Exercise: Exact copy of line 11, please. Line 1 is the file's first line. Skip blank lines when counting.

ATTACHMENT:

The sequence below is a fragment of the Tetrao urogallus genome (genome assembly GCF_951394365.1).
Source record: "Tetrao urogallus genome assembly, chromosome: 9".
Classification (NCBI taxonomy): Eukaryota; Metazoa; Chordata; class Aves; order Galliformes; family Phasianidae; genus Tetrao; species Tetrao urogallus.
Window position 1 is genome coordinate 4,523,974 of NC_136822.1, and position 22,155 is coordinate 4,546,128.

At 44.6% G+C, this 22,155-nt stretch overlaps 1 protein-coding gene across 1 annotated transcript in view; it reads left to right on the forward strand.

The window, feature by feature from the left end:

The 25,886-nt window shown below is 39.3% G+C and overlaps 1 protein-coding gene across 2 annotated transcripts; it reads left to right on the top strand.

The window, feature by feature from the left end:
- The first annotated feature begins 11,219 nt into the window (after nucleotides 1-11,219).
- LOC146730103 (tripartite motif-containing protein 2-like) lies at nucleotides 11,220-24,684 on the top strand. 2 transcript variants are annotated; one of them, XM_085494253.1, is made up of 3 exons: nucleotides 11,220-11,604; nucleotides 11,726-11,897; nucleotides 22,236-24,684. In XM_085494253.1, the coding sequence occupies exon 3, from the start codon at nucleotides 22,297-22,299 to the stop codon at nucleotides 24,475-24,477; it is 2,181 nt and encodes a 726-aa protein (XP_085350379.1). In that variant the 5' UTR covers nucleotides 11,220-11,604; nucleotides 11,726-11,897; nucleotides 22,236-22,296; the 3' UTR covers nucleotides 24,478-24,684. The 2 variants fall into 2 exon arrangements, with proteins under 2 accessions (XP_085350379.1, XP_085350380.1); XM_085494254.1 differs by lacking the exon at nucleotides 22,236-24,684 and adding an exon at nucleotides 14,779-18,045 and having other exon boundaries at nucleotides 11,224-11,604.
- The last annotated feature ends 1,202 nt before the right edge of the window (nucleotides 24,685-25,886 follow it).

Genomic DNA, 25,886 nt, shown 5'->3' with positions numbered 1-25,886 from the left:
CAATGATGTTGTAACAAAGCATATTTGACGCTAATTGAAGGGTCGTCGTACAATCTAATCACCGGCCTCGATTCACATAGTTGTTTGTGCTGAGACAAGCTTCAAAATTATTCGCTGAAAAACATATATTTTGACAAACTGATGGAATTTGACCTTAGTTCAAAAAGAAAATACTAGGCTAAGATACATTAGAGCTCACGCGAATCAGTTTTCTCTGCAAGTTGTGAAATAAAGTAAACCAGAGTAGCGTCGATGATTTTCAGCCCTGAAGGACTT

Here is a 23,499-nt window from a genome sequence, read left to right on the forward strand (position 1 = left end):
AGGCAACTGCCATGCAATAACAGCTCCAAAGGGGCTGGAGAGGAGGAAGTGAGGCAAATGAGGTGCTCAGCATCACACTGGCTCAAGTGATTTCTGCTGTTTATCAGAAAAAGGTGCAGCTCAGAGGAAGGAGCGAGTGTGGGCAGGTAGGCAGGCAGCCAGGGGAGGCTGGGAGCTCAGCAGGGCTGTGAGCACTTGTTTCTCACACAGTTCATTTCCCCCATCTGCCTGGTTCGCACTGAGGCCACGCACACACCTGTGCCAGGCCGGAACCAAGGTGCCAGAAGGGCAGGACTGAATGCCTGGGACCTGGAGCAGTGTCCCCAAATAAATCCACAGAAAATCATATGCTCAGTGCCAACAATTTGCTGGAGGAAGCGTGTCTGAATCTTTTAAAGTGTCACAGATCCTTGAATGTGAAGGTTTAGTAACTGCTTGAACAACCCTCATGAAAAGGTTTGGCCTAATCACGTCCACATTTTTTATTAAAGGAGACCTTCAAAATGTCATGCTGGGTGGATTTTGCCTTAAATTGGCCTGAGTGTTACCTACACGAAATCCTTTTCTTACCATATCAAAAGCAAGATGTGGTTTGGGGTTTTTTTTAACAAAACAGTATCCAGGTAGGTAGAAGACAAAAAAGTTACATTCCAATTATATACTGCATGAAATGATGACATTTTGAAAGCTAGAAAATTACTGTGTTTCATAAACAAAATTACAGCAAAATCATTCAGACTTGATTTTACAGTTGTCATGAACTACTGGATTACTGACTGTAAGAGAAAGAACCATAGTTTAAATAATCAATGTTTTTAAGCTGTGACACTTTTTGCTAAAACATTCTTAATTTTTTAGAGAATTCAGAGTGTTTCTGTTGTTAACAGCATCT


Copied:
- The last annotated feature ends 1,202 nt before the right edge of the window (nucleotides 24,685-25,886 follow it).